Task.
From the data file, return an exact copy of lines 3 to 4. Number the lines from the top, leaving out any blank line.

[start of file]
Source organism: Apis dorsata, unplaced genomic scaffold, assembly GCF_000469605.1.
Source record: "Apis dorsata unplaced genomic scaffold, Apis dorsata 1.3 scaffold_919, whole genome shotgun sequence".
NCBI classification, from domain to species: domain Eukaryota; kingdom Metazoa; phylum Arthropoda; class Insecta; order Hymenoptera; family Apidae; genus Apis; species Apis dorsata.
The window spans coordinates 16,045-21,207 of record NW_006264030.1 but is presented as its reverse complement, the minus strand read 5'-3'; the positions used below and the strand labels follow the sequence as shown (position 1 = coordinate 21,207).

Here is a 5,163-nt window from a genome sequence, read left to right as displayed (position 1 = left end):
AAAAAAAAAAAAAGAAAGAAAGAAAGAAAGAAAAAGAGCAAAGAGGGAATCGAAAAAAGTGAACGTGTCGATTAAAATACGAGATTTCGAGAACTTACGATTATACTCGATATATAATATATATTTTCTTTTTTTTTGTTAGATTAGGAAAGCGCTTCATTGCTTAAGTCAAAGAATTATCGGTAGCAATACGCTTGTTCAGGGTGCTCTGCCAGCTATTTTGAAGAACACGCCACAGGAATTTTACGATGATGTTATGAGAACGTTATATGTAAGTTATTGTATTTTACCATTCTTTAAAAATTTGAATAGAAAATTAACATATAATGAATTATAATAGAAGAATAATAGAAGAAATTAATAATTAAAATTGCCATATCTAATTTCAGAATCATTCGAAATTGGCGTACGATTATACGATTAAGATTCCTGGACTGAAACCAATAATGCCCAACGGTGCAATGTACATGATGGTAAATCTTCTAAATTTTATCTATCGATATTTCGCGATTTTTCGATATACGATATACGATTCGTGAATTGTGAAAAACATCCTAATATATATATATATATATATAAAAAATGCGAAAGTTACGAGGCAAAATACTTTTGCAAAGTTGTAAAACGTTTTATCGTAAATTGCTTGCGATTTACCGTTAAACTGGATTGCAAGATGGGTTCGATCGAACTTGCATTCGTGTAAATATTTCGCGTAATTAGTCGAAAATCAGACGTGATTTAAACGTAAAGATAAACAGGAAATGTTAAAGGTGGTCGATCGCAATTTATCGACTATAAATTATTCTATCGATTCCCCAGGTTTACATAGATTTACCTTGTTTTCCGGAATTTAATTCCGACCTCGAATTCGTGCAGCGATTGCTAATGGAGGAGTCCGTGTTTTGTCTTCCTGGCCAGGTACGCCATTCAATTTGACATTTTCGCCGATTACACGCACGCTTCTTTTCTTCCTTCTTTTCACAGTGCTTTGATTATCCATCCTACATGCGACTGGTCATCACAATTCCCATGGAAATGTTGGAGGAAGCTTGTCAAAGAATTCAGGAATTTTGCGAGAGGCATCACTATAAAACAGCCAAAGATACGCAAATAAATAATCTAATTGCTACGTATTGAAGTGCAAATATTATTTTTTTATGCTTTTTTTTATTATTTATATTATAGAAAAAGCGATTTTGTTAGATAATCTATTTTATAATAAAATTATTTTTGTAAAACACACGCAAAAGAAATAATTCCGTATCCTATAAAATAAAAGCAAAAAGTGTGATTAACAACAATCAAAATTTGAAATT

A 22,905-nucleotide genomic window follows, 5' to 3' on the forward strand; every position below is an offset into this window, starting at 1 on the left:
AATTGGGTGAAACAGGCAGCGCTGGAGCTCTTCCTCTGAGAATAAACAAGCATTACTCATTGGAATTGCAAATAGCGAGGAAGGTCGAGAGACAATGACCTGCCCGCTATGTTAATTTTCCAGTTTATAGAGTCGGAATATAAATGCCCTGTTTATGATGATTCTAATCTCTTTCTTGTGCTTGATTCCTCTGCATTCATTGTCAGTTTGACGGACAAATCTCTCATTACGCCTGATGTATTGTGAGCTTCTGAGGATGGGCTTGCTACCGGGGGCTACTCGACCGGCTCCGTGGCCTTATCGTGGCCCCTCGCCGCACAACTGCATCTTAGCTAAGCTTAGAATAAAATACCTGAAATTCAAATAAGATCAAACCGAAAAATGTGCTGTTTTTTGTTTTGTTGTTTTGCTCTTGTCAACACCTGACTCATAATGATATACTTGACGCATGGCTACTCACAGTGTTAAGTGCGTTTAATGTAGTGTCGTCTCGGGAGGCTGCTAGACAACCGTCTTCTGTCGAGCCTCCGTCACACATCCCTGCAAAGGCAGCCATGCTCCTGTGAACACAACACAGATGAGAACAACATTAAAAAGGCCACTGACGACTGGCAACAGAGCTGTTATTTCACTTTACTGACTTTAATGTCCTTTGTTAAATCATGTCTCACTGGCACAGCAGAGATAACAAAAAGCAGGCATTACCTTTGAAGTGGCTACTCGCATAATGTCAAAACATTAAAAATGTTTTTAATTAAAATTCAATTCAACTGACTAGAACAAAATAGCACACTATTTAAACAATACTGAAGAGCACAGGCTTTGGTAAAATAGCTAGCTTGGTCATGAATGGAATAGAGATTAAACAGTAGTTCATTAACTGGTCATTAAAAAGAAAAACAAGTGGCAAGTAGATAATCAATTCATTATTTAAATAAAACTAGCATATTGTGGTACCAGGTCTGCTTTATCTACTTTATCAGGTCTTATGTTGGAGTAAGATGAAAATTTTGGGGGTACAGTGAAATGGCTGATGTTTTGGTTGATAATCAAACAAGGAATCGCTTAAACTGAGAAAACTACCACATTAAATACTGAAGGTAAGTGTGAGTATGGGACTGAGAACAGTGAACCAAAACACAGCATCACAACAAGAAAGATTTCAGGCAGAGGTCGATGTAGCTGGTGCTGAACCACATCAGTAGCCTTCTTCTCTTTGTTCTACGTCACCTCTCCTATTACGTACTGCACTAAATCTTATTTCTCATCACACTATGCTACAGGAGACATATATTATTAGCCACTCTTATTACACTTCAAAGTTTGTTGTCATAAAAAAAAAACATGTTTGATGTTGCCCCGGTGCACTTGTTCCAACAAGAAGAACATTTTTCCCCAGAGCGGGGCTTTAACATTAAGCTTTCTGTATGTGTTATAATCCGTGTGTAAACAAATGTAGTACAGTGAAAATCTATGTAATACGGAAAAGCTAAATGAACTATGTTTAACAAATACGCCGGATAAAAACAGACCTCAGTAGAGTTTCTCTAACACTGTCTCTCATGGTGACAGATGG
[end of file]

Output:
NCBI classification, from domain to species: domain Eukaryota; kingdom Metazoa; phylum Arthropoda; class Insecta; order Hymenoptera; family Apidae; genus Apis; species Apis dorsata.
The window spans coordinates 16,045-21,207 of record NW_006264030.1 but is presented as its reverse complement, the minus strand read 5'-3'; the positions used below and the strand labels follow the sequence as shown (position 1 = coordinate 21,207).